As All The Clocks Turn 10: Students write about the moment of the walkout
March 30, 2018
By Corinne Manning, WITS Writer-in-Residence
I got to work with the students the day after the March for Our Lives School walkout. It was exciting to see news of Roosevelt High School on Twitter, and I went into class wondering what the students would need most.
I wanted to provide them an opportunity to write about it—regardless of where they were at 10 am—choosing to walk out or choosing not to; I wanted to show them writing from a protest, and I wanted them to connect with their senses.
But when I walked into first period, I was greeted by a group of 30 deeply shut-down humans. They didn’t want to talk about the day before. They were tired of it. A numbness carried through the room, and a general lack of participation. When I asked them to practice synesthesia with a piece of paper—what does the sound of ripping paper taste like, what color is the feeling of paper against your cheek—the majority of students complained: it tastes like paper, it feels like paper.
I walked out of the room realizing I hadn’t offered them something crucial: they needed room for their emotions, permission to not know what they were, and the opportunity to try to feel them.
Mattilda Bernstein Sycamore was my mentor text, and this writer, activist, and critic was the perfect example to have with me that day because she steps into a moment as if it’s new—though none of it is ever new. Her work comes from a place of vulnerability that was fiercely relearned and reclaimed.
The writing was from a Facebook post after the November 2016 election:
I asked students about sensory detail: what were the descriptions where you could see/feel/smell what Mattilda was experiencing? It’s powerful to read someone who can be critical and have emotions at the same time. It’s a criticism that’s felt.
“I know I don’t always know what I’m feeling in the moment. Any of you feel that way?” I asked 3rd period. I felt the energy of the room come forward; a number of them nodded or raised their hands.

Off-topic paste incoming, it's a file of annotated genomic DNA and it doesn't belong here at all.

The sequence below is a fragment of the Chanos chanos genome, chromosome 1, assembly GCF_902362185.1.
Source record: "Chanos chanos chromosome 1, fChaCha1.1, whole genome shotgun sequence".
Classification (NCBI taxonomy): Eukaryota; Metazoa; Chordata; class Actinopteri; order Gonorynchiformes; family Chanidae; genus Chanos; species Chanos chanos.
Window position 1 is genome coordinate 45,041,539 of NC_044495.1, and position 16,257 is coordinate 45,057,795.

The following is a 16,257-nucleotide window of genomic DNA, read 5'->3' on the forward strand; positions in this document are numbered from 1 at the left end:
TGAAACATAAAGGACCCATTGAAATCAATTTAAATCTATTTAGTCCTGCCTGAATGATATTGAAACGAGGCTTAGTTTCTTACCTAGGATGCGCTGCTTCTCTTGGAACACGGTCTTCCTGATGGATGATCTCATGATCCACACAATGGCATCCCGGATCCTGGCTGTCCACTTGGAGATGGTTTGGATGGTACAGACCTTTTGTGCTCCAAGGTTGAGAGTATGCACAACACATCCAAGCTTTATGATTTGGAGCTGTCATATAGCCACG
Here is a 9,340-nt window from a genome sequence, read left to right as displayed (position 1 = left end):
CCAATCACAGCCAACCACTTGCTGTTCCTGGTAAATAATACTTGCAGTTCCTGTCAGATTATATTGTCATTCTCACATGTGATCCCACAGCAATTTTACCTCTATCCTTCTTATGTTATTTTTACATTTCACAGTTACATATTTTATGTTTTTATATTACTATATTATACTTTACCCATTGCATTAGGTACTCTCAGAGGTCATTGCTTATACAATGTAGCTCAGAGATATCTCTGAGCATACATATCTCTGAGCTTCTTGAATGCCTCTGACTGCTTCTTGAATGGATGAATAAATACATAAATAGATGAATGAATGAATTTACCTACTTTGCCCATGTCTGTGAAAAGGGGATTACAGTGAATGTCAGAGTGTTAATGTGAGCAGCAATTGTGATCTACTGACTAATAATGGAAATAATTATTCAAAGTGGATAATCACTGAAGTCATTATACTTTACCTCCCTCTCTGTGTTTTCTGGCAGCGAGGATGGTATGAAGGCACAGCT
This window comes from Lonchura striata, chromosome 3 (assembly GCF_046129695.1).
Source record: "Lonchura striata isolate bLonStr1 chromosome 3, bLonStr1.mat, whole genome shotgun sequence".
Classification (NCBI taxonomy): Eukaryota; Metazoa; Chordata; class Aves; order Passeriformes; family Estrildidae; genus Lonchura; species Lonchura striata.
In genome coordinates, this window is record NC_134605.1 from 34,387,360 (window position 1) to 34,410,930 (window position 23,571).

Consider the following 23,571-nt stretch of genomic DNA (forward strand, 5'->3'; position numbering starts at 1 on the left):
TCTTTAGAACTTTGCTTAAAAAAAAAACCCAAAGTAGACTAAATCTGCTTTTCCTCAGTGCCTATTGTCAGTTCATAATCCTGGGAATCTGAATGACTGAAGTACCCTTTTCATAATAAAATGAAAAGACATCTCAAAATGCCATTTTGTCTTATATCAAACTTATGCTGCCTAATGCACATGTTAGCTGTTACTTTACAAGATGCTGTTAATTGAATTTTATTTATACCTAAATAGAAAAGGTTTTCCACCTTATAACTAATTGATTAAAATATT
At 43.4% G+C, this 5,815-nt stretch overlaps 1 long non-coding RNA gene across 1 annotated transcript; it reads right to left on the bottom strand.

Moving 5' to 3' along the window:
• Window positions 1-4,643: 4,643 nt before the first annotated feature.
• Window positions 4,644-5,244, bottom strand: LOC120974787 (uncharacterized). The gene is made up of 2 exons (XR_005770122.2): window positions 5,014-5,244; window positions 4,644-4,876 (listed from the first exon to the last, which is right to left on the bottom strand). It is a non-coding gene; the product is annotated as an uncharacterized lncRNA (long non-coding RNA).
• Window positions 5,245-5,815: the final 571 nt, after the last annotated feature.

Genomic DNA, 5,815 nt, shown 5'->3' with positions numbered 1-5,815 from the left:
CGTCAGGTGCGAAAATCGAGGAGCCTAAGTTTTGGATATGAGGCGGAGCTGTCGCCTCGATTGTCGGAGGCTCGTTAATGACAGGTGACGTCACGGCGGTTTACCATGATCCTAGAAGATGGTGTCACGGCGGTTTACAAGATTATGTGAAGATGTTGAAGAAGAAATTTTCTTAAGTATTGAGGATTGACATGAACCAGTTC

I asked them what were some of the feelings they had on March 14th at 10 am.
Empowered, a student said. I wrote it on the board.
“What was the specific moment where you felt this in your body? What was happening?”
The student said it was when they were walking by a group of elementary school kids who were holding signs along the side of the march. The little kids cheering. They felt that energy in their body.
“What did other people feel?” I asked.
Angry, a student said.
“Where was the specific moment you felt this in your body?”
For this student, it was when the mayor was telling them that the youth would be the ones who would change things, and in response, the student felt a “buzzing” in their body: it’s the adults who currently create legislative change. “We need this changed right now.”
Some students are conflicted because they need to take a test. They need to get good grades but they want to be out there.
It’s a political act, I think, scheduling a test that day.
A student says they felt relaxed because the teachers weren’t teaching. Students talk about prioritizing school in a way that surprises me. I write that on the board and wonder if I should introduce the idea of feeling numb but am not sure if I can support anyone through that, not when I’m only there for an hour.